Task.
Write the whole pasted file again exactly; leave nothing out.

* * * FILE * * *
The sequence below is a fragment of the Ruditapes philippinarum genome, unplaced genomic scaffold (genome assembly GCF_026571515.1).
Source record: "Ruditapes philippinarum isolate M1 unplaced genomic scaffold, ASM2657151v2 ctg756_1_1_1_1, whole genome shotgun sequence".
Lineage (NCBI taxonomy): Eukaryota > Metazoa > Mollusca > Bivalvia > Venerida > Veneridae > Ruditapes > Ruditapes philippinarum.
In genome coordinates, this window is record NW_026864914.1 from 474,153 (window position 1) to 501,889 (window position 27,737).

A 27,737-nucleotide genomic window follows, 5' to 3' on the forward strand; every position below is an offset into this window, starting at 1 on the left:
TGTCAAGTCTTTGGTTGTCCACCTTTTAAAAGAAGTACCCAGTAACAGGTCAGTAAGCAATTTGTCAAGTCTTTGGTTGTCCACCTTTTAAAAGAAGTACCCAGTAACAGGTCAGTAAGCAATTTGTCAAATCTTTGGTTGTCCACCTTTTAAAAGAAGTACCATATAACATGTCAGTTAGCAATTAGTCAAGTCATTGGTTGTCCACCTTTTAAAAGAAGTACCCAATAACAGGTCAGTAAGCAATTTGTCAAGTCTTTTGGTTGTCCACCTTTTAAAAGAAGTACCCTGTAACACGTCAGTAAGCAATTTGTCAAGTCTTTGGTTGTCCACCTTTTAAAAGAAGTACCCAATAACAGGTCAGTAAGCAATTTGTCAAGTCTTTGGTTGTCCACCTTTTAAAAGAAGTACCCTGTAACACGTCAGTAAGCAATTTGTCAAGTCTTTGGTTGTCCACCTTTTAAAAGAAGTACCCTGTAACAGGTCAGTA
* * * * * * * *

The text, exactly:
The sequence below is a fragment of the Ruditapes philippinarum genome, unplaced genomic scaffold (genome assembly GCF_026571515.1).
Source record: "Ruditapes philippinarum isolate M1 unplaced genomic scaffold, ASM2657151v2 ctg756_1_1_1_1, whole genome shotgun sequence".
Lineage (NCBI taxonomy): Eukaryota > Metazoa > Mollusca > Bivalvia > Venerida > Veneridae > Ruditapes > Ruditapes philippinarum.
In genome coordinates, this window is record NW_026864914.1 from 474,153 (window position 1) to 501,889 (window position 27,737).

A 27,737-nucleotide genomic window follows, 5' to 3' on the forward strand; every position below is an offset into this window, starting at 1 on the left:
TGTCAAGTCTTTGGTTGTCCACCTTTTAAAAGAAGTACCCAGTAACAGGTCAGTAAGCAATTTGTCAAGTCTTTGGTTGTCCACCTTTTAAAAGAAGTACCCAGTAACAGGTCAGTAAGCAATTTGTCAAATCTTTGGTTGTCCACCTTTTAAAAGAAGTACCATATAACATGTCAGTTAGCAATTAGTCAAGTCATTGGTTGTCCACCTTTTAAAAGAAGTACCCAATAACAGGTCAGTAAGCAATTTGTCAAGTCTTTTGGTTGTCCACCTTTTAAAAGAAGTACCCTGTAACACGTCAGTAAGCAATTTGTCAAGTCTTTGGTTGTCCACCTTTTAAAAGAAGTACCCAATAACAGGTCAGTAAGCAATTTGTCAAGTCTTTGGTTGTCCACCTTTTAAAAGAAGTACCCTGTAACACGTCAGTAAGCAATTTGTCAAGTCTTTGGTTGTCCACCTTTTAAAAGAAGTACCCTGTAACAGGTCAGTA